Sun | Dec 8, 2019

Landslides averted in Somerset by residents

Published:Wednesday | October 13, 2010 | 12:00 AM
Residents in Somerset, St Thomas, working to complete one of four check dams under the EU/Christian Sustainable Livelihoods Project. The check dams were built as part of a disaster-management strategy to prevent landslides. - Contributed

Following last week's hammering rains and strong winds associated with Tropical Storm Nicole, residents in the Somerset community in St Thomas are in a much-improved position than previous rainy seasons.

Somerset has been the victim of severe landslides and flooding for a long time, evidenced by houses that remain covered by silt and debris, leaving only edges of the roofs as a sign that householders once lived there. However, now that four check dams have been built in the community, residents living in hillside areas fared well amid recent torrential rains.

As part of key activities under the European Union (EU)/Christian Aid Creating Sustainable Livelihoods Project, the check dams were constructed in the crevices of the mountainsides to prevent sand, silt and debris from coming down and covering various areas of the community.

Joscelyn Brown has lived in Somerset for several years and expressed gratitude for the check dams, noting that they made a big difference in the community's disaster-management efforts.

"While the rain was falling, we had flooding and land slippage and there was one house that had a little damage, and that was below one of the gullies that didn't have a check dam.

"But all the houses located in (the four) areas where the gullies had a check dam were kept safe. Nothing happened there," he explained, with relief.

This time around, residents in those areas only had to grapple with downed trees and power lines.

The construction of all four check dams was managed by the Women's Resource and Outreach Centre Limited (WROC), the implementing organisation under the EU/Christian Aid Creating Sustainable Livelihoods Project. Three of the dams were completed in 2009 and the fourth built alongside the March Pen gully was finished just a few weeks before Nicole's testy rains.

"(Usually) deposits from the March Pen gully go straight into the hurricane shelter and the individuals living above or below the shelter would be marooned stopping them from gaining access to it." Field officer at WROC, Nkrumah Green, explained.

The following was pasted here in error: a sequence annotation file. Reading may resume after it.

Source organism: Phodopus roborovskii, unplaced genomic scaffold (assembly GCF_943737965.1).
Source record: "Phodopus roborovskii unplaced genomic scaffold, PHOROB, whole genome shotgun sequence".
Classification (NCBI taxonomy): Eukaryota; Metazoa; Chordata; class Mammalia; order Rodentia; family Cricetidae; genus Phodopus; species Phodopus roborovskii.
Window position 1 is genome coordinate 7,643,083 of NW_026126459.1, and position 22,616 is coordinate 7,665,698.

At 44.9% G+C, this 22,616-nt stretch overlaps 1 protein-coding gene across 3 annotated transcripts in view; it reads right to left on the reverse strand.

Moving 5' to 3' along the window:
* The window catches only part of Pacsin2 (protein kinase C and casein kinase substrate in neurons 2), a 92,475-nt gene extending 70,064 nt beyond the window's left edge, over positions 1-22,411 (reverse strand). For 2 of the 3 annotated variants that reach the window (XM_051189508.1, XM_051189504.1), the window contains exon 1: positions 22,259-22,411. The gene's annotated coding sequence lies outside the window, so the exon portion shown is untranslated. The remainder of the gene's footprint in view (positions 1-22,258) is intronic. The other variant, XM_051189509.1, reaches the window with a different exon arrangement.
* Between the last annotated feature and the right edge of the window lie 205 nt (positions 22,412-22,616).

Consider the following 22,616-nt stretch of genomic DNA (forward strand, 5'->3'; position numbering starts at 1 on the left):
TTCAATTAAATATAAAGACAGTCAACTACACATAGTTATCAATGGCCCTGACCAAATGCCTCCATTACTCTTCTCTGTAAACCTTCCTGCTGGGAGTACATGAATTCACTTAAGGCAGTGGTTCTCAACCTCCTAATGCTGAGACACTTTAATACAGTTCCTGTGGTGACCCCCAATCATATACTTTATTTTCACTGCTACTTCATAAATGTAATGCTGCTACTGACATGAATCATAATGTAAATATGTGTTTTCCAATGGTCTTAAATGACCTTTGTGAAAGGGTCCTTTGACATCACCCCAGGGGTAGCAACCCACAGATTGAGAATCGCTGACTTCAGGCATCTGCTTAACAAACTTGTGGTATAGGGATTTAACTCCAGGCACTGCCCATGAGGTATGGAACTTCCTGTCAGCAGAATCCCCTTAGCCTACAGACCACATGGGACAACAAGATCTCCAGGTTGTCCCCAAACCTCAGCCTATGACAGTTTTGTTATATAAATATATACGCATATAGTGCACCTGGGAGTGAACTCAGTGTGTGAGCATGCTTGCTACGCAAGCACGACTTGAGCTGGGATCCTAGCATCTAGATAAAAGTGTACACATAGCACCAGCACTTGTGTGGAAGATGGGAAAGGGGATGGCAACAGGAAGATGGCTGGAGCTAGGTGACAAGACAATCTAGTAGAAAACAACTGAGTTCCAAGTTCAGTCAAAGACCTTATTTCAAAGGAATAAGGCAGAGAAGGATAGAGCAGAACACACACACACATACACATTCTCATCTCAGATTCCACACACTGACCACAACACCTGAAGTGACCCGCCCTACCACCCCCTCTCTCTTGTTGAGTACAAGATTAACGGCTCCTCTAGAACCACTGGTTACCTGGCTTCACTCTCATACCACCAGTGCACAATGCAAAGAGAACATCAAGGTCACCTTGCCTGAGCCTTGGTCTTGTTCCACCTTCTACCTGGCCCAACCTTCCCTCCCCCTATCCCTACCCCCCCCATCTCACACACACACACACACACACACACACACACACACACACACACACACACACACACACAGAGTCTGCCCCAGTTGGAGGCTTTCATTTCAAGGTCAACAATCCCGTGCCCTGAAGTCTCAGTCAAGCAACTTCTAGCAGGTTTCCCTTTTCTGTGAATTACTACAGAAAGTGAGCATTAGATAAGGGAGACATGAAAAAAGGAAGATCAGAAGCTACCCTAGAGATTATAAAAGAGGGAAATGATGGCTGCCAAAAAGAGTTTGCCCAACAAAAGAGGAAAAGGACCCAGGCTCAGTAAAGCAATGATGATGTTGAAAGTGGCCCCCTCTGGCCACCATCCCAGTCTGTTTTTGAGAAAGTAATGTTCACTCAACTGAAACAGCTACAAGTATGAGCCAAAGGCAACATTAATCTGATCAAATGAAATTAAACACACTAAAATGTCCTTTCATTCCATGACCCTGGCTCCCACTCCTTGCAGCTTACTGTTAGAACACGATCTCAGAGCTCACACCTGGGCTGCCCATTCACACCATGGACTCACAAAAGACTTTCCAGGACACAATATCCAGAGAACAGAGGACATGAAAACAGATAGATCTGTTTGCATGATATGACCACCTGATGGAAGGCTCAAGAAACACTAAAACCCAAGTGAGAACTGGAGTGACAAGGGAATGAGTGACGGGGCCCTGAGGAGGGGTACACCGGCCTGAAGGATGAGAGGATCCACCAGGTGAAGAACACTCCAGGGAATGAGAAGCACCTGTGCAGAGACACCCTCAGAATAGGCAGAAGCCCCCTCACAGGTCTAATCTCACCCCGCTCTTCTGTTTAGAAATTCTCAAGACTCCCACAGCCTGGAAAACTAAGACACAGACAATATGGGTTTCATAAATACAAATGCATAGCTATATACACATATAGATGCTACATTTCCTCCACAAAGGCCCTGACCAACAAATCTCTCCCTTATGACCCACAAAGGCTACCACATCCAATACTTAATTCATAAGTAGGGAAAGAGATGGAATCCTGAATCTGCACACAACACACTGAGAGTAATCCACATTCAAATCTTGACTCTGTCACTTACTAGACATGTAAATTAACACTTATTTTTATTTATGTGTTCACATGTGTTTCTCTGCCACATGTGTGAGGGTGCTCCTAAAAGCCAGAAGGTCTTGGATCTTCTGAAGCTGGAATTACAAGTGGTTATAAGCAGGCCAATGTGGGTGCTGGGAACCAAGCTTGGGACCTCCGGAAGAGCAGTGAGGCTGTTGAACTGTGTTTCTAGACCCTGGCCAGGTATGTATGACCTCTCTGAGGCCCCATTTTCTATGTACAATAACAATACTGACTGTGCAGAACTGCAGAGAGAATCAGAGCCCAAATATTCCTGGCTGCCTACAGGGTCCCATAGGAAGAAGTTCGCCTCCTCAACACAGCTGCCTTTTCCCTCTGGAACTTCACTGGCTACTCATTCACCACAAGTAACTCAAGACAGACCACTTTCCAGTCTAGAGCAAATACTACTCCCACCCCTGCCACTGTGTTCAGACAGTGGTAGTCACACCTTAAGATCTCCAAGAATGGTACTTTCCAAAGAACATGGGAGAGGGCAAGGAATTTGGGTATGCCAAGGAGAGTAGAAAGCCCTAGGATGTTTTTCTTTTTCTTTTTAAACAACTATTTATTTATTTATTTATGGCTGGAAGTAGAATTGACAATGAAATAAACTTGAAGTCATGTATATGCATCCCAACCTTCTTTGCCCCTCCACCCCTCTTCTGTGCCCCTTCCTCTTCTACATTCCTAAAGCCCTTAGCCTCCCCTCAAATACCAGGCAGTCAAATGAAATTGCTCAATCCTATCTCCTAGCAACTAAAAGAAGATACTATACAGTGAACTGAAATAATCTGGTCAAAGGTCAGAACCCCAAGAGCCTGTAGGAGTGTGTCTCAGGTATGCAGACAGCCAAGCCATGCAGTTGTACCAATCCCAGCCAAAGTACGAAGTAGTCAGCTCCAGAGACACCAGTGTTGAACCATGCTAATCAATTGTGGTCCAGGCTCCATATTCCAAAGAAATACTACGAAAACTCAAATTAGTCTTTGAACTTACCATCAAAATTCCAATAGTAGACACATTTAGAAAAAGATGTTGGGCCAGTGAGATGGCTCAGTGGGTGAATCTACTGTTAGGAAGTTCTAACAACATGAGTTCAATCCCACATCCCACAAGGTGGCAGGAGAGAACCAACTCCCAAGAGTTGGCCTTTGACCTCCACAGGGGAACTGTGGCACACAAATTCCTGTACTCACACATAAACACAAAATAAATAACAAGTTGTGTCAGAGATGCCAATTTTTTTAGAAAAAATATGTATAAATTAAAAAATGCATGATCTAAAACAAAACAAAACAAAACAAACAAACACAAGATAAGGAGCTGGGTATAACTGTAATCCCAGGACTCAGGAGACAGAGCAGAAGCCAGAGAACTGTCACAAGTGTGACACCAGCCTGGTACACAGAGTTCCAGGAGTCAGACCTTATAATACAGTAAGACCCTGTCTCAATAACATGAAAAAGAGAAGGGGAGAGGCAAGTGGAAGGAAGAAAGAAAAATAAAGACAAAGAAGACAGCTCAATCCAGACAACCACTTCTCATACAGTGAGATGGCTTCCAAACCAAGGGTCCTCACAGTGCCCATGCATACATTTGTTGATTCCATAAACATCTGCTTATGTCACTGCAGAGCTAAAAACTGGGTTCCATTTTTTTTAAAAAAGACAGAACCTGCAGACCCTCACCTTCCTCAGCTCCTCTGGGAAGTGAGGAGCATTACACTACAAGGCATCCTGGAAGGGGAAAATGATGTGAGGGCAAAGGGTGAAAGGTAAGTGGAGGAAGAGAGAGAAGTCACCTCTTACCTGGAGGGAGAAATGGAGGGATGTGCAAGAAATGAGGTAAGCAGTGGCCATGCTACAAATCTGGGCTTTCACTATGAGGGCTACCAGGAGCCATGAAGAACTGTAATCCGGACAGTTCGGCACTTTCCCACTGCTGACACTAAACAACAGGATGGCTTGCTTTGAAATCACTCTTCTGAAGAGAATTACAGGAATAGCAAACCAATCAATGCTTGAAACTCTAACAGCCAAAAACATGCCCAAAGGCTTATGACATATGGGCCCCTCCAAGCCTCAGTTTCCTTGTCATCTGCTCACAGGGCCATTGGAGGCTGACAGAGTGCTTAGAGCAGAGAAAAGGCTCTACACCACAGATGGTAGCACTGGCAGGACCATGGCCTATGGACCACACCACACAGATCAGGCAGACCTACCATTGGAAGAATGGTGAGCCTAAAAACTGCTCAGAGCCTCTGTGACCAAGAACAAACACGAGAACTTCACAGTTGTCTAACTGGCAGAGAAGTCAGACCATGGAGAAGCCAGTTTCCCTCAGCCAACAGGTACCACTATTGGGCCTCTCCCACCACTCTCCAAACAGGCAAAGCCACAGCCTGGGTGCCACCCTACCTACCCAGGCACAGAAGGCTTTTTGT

"Anyone who is at the top stays at the top, and anyone at the bottom stays at the bottom," he remarked.

Timely construction

However, the rural community didn't meet that fate this time around, thanks to the timely construction of the check dams which received tremendous support from residents.

Green gives the community a thumbs-up for their volunteerism. Even the children were involved during the summer holidays. They helped to carry water and do other duties free of cost.

Somerset resident and member of the Project Steering Committee, Vernal Logan, added that as many as 18 residents volunteered to work on the check dams daily helping to "carry stones, and when the tractor come, we help load the tractor".

Overall, Logan is "feeling very good about the construction of the check dams" and the impact it will have in keeping Somerset safe.

As part of the steering committee's efforts, residents organised the collection of stones from the river, which were sold to the project for the erection of the dams. Some of the proceeds were, in turn, used to purchase back-to-school items for children in the community. Part of the proceeds will also be used to provide electrification for a container office that was provided under the project last year.

Besides building check dams, however, Green insisted that disaster management be done in a holistic way and reforestation must be part of the process to increase soil density thereby reducing the likelihood of landslides.

As a result, the EU/Christian Aid Creating Sustainable Livelihoods Project will oversee the planting of fruit trees in the area to ensure sustainability, as residents are expected to be less likely to cut down trees from which they can earn.